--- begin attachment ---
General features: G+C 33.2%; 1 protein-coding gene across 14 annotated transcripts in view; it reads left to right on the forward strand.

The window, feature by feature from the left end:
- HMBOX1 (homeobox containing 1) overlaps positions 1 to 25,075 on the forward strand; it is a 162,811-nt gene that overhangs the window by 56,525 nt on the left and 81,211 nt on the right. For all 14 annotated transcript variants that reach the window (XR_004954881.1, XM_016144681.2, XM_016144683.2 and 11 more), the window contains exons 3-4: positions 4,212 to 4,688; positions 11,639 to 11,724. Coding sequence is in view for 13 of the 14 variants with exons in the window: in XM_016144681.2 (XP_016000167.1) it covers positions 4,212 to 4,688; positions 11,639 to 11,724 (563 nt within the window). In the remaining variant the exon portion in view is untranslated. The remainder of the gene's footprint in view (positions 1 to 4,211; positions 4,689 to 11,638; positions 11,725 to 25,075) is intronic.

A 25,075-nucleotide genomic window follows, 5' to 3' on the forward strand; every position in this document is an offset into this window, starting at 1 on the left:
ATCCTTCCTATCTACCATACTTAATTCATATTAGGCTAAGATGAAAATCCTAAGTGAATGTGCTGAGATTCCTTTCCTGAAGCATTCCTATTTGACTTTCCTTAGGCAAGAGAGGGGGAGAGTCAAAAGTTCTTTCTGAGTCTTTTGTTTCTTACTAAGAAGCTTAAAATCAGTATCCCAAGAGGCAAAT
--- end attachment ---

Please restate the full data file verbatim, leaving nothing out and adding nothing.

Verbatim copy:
General features: G+C 33.2%; 1 protein-coding gene across 14 annotated transcripts in view; it reads left to right on the forward strand.

The window, feature by feature from the left end:
- HMBOX1 (homeobox containing 1) overlaps positions 1 to 25,075 on the forward strand; it is a 162,811-nt gene that overhangs the window by 56,525 nt on the left and 81,211 nt on the right. For all 14 annotated transcript variants that reach the window (XR_004954881.1, XM_016144681.2, XM_016144683.2 and 11 more), the window contains exons 3-4: positions 4,212 to 4,688; positions 11,639 to 11,724. Coding sequence is in view for 13 of the 14 variants with exons in the window: in XM_016144681.2 (XP_016000167.1) it covers positions 4,212 to 4,688; positions 11,639 to 11,724 (563 nt within the window). In the remaining variant the exon portion in view is untranslated. The remainder of the gene's footprint in view (positions 1 to 4,211; positions 4,689 to 11,638; positions 11,725 to 25,075) is intronic.

A 25,075-nucleotide genomic window follows, 5' to 3' on the forward strand; every position in this document is an offset into this window, starting at 1 on the left:
ATCCTTCCTATCTACCATACTTAATTCATATTAGGCTAAGATGAAAATCCTAAGTGAATGTGCTGAGATTCCTTTCCTGAAGCATTCCTATTTGACTTTCCTTAGGCAAGAGAGGGGGAGAGTCAAAAGTTCTTTCTGAGTCTTTTGTTTCTTACTAAGAAGCTTAAAATCAGTATCCCAAGAGGCAAAT